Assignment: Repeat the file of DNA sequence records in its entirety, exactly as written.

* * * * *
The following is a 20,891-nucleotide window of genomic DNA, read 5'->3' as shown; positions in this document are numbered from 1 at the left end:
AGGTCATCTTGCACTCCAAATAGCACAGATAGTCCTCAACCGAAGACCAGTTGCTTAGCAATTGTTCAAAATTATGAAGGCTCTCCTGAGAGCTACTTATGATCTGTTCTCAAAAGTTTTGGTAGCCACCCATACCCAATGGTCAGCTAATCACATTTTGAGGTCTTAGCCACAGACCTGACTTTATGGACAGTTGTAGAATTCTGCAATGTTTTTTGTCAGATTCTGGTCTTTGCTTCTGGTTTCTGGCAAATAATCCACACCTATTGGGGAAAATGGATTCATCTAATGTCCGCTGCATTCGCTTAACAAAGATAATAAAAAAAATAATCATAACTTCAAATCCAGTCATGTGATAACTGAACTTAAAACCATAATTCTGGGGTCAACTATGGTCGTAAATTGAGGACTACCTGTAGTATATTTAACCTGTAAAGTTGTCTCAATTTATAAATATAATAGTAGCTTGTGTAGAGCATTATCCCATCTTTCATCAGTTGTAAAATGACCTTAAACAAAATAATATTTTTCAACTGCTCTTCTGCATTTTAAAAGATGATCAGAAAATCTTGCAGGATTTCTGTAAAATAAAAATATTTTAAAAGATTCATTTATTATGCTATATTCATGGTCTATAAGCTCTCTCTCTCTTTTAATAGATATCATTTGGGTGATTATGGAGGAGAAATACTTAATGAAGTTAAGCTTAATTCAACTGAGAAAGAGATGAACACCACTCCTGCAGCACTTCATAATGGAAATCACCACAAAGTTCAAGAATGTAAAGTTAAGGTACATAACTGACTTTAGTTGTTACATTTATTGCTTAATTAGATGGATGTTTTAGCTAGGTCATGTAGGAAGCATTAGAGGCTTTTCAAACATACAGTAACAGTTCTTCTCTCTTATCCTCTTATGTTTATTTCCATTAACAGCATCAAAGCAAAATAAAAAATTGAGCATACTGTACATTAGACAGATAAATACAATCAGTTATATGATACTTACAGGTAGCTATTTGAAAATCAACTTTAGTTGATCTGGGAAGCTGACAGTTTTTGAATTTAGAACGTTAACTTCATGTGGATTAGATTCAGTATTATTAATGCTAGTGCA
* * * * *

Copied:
The following is a 20,891-nucleotide window of genomic DNA, read 5'->3' as shown; positions in this document are numbered from 1 at the left end:
AGGTCATCTTGCACTCCAAATAGCACAGATAGTCCTCAACCGAAGACCAGTTGCTTAGCAATTGTTCAAAATTATGAAGGCTCTCCTGAGAGCTACTTATGATCTGTTCTCAAAAGTTTTGGTAGCCACCCATACCCAATGGTCAGCTAATCACATTTTGAGGTCTTAGCCACAGACCTGACTTTATGGACAGTTGTAGAATTCTGCAATGTTTTTTGTCAGATTCTGGTCTTTGCTTCTGGTTTCTGGCAAATAATCCACACCTATTGGGGAAAATGGATTCATCTAATGTCCGCTGCATTCGCTTAACAAAGATAATAAAAAAAATAATCATAACTTCAAATCCAGTCATGTGATAACTGAACTTAAAACCATAATTCTGGGGTCAACTATGGTCGTAAATTGAGGACTACCTGTAGTATATTTAACCTGTAAAGTTGTCTCAATTTATAAATATAATAGTAGCTTGTGTAGAGCATTATCCCATCTTTCATCAGTTGTAAAATGACCTTAAACAAAATAATATTTTTCAACTGCTCTTCTGCATTTTAAAAGATGATCAGAAAATCTTGCAGGATTTCTGTAAAATAAAAATATTTTAAAAGATTCATTTATTATGCTATATTCATGGTCTATAAGCTCTCTCTCTCTTTTAATAGATATCATTTGGGTGATTATGGAGGAGAAATACTTAATGAAGTTAAGCTTAATTCAACTGAGAAAGAGATGAACACCACTCCTGCAGCACTTCATAATGGAAATCACCACAAAGTTCAAGAATGTAAAGTTAAGGTACATAACTGACTTTAGTTGTTACATTTATTGCTTAATTAGATGGATGTTTTAGCTAGGTCATGTAGGAAGCATTAGAGGCTTTTCAAACATACAGTAACAGTTCTTCTCTCTTATCCTCTTATGTTTATTTCCATTAACAGCATCAAAGCAAAATAAAAAATTGAGCATACTGTACATTAGACAGATAAATACAATCAGTTATATGATACTTACAGGTAGCTATTTGAAAATCAACTTTAGTTGATCTGGGAAGCTGACAGTTTTTGAATTTAGAACGTTAACTTCATGTGGATTAGATTCAGTATTATTAATGCTAGTGCA